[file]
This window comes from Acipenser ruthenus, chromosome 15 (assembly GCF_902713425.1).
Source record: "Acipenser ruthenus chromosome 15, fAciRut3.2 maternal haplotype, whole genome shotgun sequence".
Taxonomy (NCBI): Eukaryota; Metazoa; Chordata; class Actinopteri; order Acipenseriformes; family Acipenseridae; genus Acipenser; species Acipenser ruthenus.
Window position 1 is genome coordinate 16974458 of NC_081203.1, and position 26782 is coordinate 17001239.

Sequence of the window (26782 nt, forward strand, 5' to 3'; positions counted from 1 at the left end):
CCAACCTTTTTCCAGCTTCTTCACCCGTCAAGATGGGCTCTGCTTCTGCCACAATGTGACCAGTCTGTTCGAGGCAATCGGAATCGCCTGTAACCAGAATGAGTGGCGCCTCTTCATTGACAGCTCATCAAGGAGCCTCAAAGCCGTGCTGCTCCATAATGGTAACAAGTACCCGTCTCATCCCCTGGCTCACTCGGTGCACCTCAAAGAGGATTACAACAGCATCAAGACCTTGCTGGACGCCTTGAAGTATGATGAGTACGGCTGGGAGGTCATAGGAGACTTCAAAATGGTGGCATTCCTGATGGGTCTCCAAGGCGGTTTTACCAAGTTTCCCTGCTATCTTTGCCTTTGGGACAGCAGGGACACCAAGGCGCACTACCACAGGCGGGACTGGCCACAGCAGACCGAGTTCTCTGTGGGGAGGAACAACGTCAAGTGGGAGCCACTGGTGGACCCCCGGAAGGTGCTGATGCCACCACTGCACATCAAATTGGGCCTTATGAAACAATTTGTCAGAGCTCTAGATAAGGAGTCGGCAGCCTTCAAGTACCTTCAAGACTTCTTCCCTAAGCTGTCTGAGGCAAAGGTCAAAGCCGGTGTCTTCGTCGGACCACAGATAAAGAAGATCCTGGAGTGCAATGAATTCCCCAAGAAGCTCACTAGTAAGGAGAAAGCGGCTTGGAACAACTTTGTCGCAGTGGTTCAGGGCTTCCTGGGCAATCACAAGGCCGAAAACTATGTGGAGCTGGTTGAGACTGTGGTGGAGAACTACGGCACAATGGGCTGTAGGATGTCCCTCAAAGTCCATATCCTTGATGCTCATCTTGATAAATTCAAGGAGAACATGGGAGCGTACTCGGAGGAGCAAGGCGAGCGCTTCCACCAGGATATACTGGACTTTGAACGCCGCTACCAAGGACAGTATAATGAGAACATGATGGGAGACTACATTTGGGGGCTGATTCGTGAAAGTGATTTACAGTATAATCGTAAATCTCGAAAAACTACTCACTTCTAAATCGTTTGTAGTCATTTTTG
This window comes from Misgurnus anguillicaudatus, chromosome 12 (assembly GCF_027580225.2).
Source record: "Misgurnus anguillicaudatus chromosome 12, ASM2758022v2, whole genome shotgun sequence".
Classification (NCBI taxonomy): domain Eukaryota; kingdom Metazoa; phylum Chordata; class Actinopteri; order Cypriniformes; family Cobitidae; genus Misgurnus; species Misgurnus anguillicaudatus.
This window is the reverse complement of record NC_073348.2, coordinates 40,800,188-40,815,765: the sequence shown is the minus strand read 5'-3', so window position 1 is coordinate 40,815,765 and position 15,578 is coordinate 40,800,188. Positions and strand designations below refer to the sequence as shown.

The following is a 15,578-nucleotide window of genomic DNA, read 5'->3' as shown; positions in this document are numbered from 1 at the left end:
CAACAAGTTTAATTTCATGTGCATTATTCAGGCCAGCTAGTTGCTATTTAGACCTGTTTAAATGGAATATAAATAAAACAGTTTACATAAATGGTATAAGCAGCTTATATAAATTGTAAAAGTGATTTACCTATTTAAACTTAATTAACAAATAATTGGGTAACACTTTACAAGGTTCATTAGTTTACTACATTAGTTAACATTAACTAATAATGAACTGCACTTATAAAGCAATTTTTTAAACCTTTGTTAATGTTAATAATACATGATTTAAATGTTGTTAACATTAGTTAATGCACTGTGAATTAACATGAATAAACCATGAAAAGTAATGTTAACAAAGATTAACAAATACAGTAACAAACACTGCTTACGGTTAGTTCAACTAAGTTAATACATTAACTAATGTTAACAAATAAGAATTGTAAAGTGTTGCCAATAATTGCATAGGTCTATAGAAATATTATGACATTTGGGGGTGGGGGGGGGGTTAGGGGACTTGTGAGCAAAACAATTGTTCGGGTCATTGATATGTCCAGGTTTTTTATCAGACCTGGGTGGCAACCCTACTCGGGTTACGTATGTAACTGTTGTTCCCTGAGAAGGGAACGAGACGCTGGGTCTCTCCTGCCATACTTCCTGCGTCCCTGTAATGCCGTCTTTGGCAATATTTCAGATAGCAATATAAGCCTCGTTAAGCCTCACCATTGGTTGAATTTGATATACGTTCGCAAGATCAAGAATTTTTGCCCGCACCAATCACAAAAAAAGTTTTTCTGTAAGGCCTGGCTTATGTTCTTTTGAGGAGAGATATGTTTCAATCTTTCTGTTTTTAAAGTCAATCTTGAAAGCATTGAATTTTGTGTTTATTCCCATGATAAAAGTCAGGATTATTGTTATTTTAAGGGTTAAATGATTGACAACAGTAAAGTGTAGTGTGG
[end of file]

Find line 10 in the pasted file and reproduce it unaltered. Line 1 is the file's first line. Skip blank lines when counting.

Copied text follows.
This window is the reverse complement of record NC_073348.2, coordinates 40,800,188-40,815,765: the sequence shown is the minus strand read 5'-3', so window position 1 is coordinate 40,815,765 and position 15,578 is coordinate 40,800,188. Positions and strand designations below refer to the sequence as shown.